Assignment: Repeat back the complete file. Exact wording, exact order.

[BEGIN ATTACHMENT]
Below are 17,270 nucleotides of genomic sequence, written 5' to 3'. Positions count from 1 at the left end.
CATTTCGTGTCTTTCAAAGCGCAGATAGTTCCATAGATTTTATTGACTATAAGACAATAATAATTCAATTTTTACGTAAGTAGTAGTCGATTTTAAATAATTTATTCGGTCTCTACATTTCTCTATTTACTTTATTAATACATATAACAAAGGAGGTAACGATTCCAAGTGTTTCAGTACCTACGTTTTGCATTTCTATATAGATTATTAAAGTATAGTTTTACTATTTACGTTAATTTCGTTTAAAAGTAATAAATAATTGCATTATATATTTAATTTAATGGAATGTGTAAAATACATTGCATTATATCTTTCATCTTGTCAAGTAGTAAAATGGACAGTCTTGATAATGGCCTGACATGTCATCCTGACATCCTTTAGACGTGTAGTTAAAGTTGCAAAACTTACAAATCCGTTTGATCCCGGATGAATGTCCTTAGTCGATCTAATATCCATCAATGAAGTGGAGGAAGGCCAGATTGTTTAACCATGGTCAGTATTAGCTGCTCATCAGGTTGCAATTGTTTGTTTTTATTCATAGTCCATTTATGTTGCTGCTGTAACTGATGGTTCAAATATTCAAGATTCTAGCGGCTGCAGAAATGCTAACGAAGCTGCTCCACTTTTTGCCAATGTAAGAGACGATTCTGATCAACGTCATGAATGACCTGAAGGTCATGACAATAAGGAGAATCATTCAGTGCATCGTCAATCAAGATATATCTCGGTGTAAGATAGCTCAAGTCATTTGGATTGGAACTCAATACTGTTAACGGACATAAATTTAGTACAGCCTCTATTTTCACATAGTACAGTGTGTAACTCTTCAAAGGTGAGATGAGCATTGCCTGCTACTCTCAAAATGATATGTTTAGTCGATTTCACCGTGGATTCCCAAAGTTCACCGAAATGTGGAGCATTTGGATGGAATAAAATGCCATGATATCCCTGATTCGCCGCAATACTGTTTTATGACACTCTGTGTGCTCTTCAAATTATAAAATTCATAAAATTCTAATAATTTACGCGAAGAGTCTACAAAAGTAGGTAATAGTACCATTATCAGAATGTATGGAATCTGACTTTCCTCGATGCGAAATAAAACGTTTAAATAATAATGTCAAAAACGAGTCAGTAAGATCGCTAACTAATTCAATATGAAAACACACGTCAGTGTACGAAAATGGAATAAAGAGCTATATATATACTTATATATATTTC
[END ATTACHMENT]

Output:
Below are 17,270 nucleotides of genomic sequence, written 5' to 3'. Positions count from 1 at the left end.
CATTTCGTGTCTTTCAAAGCGCAGATAGTTCCATAGATTTTATTGACTATAAGACAATAATAATTCAATTTTTACGTAAGTAGTAGTCGATTTTAAATAATTTATTCGGTCTCTACATTTCTCTATTTACTTTATTAATACATATAACAAAGGAGGTAACGATTCCAAGTGTTTCAGTACCTACGTTTTGCATTTCTATATAGATTATTAAAGTATAGTTTTACTATTTACGTTAATTTCGTTTAAAAGTAATAAATAATTGCATTATATATTTAATTTAATGGAATGTGTAAAATACATTGCATTATATCTTTCATCTTGTCAAGTAGTAAAATGGACAGTCTTGATAATGGCCTGACATGTCATCCTGACATCCTTTAGACGTGTAGTTAAAGTTGCAAAACTTACAAATCCGTTTGATCCCGGATGAATGTCCTTAGTCGATCTAATATCCATCAATGAAGTGGAGGAAGGCCAGATTGTTTAACCATGGTCAGTATTAGCTGCTCATCAGGTTGCAATTGTTTGTTTTTATTCATAGTCCATTTATGTTGCTGCTGTAACTGATGGTTCAAATATTCAAGATTCTAGCGGCTGCAGAAATGCTAACGAAGCTGCTCCACTTTTTGCCAATGTAAGAGACGATTCTGATCAACGTCATGAATGACCTGAAGGTCATGACAATAAGGAGAATCATTCAGTGCATCGTCAATCAAGATATATCTCGGTGTAAGATAGCTCAAGTCATTTGGATTGGAACTCAATACTGTTAACGGACATAAATTTAGTACAGCCTCTATTTTCACATAGTACAGTGTGTAACTCTTCAAAGGTGAGATGAGCATTGCCTGCTACTCTCAAAATGATATGTTTAGTCGATTTCACCGTGGATTCCCAAAGTTCACCGAAATGTGGAGCATTTGGATGGAATAAAATGCCATGATATCCCTGATTCGCCGCAATACTGTTTTATGACACTCTGTGTGCTCTTCAAATTATAAAATTCATAAAATTCTAATAATTTACGCGAAGAGTCTACAAAAGTAGGTAATAGTACCATTATCAGAATGTATGGAATCTGACTTTCCTCGATGCGAAATAAAACGTTTAAATAATAATGTCAAAAACGAGTCAGTAAGATCGCTAACTAATTCAATATGAAAACACACGTCAGTGTACGAAAATGGAATAAAGAGCTATATATATACTTATATATATTTC